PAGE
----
`For years, I had been buying stocks in my mind," says Janet Norris, a 43-year-old mother of two in Salinas, Calif. But until late last year, the only equity she and her husband, Larry, owned was 50 shares of Larry's employer, William Wrigley Jr. Co. After following the market for 10 years, says Norris, "the time came when I had to make a financial commitment myself."
Norris, who is getting a master's degree in accounting at California's San Jose State University, took her first small step in the stock market 18 months ago. She enrolled in an investment plan offered by the National Association of Investors Corp., a nonprofit organization that educates individuals about the stock market. Through the NAIC, Norris was able to buy one share of stock at a time, without paying a commission.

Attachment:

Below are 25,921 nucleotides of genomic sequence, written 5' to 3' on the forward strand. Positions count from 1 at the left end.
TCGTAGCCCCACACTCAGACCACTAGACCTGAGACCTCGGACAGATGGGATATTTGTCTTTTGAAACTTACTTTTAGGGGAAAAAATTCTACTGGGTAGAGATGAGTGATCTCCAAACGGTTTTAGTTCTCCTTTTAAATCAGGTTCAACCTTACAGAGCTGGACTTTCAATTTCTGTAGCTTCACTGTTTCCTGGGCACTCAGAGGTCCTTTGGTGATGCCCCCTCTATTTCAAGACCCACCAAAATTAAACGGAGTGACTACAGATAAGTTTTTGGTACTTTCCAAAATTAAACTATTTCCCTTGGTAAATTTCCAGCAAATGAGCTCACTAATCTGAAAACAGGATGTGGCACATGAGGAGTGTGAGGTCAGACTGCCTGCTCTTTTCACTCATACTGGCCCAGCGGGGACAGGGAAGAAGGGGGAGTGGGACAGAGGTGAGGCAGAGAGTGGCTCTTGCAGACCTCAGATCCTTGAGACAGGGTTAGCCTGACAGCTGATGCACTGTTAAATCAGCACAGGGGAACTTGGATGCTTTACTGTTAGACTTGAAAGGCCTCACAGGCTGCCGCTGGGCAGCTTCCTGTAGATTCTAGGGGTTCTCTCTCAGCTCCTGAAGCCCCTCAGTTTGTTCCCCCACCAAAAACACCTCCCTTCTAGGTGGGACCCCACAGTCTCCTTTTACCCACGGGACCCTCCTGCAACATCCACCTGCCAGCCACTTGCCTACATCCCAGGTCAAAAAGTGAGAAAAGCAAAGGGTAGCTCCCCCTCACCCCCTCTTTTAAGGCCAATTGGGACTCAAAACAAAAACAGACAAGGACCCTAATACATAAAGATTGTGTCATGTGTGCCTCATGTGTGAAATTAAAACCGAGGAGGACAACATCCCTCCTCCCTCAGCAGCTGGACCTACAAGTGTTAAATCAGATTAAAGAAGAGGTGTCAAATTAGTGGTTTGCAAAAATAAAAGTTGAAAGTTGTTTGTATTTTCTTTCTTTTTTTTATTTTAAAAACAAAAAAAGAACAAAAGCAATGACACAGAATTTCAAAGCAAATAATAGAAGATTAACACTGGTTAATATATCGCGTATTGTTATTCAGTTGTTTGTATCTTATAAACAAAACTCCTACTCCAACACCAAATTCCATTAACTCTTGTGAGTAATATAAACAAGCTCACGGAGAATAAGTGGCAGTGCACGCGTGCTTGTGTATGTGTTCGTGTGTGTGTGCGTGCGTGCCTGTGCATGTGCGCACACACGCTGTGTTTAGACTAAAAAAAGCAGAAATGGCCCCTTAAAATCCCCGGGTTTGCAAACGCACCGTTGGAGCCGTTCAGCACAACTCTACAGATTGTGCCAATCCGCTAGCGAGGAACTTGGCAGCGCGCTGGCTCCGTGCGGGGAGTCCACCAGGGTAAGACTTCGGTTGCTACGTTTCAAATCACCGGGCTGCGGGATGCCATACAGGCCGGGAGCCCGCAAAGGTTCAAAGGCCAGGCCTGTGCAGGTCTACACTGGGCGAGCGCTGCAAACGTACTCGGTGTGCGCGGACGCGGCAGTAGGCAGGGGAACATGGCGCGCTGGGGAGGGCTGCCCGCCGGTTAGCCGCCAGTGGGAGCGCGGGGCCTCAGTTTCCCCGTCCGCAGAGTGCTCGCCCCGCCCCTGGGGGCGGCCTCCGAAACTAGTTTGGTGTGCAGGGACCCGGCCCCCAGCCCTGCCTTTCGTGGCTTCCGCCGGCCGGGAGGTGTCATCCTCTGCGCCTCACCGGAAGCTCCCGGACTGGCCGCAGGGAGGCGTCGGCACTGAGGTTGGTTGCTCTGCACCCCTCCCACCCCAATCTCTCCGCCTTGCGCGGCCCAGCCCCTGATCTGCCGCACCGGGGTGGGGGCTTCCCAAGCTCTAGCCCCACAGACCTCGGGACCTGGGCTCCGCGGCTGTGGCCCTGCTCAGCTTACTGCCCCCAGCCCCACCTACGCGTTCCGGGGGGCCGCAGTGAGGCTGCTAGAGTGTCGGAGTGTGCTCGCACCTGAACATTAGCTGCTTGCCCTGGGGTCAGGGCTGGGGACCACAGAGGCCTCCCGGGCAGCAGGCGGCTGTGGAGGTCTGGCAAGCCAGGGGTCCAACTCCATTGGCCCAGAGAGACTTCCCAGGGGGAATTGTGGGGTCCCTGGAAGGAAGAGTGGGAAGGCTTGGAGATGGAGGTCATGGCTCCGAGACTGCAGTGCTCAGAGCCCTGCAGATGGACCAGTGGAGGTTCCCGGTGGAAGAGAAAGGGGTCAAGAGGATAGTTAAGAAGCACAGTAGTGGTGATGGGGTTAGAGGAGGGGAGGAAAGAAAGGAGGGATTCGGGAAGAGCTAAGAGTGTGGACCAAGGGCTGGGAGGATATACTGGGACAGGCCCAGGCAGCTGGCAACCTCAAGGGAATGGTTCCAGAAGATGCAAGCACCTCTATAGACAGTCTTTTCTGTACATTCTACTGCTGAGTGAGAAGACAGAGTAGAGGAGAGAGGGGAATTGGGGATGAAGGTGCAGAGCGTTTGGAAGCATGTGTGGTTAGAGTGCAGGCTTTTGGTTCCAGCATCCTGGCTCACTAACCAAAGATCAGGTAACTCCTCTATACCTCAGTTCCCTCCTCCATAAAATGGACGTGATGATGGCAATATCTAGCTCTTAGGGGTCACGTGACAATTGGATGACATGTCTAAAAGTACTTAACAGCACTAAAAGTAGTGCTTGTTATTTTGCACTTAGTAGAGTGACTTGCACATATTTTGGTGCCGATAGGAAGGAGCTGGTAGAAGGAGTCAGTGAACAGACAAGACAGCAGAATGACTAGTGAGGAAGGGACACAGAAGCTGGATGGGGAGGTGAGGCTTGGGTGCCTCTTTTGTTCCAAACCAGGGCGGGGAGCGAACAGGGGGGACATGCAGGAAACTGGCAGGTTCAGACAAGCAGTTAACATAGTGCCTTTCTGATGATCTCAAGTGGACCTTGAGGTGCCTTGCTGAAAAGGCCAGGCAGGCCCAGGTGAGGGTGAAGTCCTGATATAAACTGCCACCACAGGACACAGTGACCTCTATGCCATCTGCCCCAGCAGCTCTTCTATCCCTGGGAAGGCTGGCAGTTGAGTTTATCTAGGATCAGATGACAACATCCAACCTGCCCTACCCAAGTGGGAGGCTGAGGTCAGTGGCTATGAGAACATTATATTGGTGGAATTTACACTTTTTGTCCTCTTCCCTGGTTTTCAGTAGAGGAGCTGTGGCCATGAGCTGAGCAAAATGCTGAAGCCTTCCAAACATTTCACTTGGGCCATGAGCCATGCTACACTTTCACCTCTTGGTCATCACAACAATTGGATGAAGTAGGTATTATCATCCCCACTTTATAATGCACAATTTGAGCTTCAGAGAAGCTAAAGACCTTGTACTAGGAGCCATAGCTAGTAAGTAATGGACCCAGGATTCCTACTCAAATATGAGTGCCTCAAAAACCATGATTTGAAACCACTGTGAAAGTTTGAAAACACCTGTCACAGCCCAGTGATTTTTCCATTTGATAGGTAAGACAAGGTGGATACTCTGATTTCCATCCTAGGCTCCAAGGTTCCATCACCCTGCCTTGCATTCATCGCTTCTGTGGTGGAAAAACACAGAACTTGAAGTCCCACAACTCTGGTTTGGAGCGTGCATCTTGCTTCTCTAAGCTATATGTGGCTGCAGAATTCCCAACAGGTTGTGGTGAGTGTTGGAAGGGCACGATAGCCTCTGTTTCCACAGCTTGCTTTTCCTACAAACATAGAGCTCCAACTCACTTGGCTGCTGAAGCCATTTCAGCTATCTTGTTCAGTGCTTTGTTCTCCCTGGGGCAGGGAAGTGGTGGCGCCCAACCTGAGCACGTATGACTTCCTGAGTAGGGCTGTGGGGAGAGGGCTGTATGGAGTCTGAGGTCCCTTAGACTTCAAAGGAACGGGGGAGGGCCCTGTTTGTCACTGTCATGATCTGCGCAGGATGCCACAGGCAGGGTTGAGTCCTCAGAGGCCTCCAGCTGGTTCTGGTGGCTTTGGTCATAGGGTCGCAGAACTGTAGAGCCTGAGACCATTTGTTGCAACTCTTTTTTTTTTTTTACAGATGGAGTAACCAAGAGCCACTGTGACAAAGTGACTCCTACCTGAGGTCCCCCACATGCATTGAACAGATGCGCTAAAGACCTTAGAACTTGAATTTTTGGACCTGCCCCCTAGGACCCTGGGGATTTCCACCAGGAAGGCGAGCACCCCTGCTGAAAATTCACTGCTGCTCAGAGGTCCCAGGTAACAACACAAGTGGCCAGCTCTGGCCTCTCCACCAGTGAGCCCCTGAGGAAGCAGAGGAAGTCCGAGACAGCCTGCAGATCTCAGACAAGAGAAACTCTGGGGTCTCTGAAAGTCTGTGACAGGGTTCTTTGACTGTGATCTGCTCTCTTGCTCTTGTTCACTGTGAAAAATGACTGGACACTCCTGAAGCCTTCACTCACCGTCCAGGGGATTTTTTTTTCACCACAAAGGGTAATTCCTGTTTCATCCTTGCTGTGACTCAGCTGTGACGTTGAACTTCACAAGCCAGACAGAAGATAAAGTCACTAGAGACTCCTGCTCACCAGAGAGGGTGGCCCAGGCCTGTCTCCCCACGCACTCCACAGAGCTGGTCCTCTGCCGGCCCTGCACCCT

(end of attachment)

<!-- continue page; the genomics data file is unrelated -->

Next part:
"SLOW AND STEADY." Norris put a total of $250 into five companies. "We had to start somewhere," she says. "In 15 years, we'll be looking at college costs and retirement at the same time." The money came from squeezing the family's $1,400 monthly budget. Her philosophy: "Slow and steady with a dash of one or two high-growth, risky investments." She reinvests all dividends and pays in $25 a month to each stock.
Norris hopes for a 15% annual pretax rate of return. In 1995, the success of computer company Peoplesoft Inc. sent her holdings up by about 30%. Over time, she wants 30% of her net worth to be in equities. Currently, equities are just 3% of her net worth.
What if the market tumbles? "My money will buy more," says Norris. "Other than stocks, I don't see that I have any other options for retirement and college planning."